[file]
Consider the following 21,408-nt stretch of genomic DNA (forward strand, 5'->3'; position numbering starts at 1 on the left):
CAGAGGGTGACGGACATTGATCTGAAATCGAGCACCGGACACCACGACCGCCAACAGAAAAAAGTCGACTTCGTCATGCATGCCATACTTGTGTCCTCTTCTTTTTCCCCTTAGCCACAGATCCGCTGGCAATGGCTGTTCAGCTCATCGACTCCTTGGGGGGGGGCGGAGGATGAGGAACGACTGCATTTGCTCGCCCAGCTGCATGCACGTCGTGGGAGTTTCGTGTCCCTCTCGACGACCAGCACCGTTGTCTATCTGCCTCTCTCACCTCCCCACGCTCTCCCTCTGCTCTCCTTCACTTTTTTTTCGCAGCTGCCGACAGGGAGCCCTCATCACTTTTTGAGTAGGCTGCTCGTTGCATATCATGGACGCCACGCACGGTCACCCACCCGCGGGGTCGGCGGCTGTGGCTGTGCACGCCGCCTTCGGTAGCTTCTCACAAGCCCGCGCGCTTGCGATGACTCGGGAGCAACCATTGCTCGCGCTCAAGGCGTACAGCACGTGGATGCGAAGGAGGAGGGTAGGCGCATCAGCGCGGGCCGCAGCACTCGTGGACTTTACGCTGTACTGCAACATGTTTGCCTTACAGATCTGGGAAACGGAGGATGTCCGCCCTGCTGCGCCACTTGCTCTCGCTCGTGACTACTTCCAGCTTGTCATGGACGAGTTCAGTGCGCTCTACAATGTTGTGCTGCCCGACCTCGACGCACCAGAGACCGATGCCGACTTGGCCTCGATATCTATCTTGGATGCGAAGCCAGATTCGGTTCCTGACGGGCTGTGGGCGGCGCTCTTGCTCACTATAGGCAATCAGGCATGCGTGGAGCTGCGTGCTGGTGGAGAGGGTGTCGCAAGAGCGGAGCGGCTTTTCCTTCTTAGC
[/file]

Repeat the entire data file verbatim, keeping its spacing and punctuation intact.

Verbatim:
Consider the following 21,408-nt stretch of genomic DNA (forward strand, 5'->3'; position numbering starts at 1 on the left):
CAGAGGGTGACGGACATTGATCTGAAATCGAGCACCGGACACCACGACCGCCAACAGAAAAAAGTCGACTTCGTCATGCATGCCATACTTGTGTCCTCTTCTTTTTCCCCTTAGCCACAGATCCGCTGGCAATGGCTGTTCAGCTCATCGACTCCTTGGGGGGGGGCGGAGGATGAGGAACGACTGCATTTGCTCGCCCAGCTGCATGCACGTCGTGGGAGTTTCGTGTCCCTCTCGACGACCAGCACCGTTGTCTATCTGCCTCTCTCACCTCCCCACGCTCTCCCTCTGCTCTCCTTCACTTTTTTTTCGCAGCTGCCGACAGGGAGCCCTCATCACTTTTTGAGTAGGCTGCTCGTTGCATATCATGGACGCCACGCACGGTCACCCACCCGCGGGGTCGGCGGCTGTGGCTGTGCACGCCGCCTTCGGTAGCTTCTCACAAGCCCGCGCGCTTGCGATGACTCGGGAGCAACCATTGCTCGCGCTCAAGGCGTACAGCACGTGGATGCGAAGGAGGAGGGTAGGCGCATCAGCGCGGGCCGCAGCACTCGTGGACTTTACGCTGTACTGCAACATGTTTGCCTTACAGATCTGGGAAACGGAGGATGTCCGCCCTGCTGCGCCACTTGCTCTCGCTCGTGACTACTTCCAGCTTGTCATGGACGAGTTCAGTGCGCTCTACAATGTTGTGCTGCCCGACCTCGACGCACCAGAGACCGATGCCGACTTGGCCTCGATATCTATCTTGGATGCGAAGCCAGATTCGGTTCCTGACGGGCTGTGGGCGGCGCTCTTGCTCACTATAGGCAATCAGGCATGCGTGGAGCTGCGTGCTGGTGGAGAGGGTGTCGCAAGAGCGGAGCGGCTTTTCCTTCTTAGC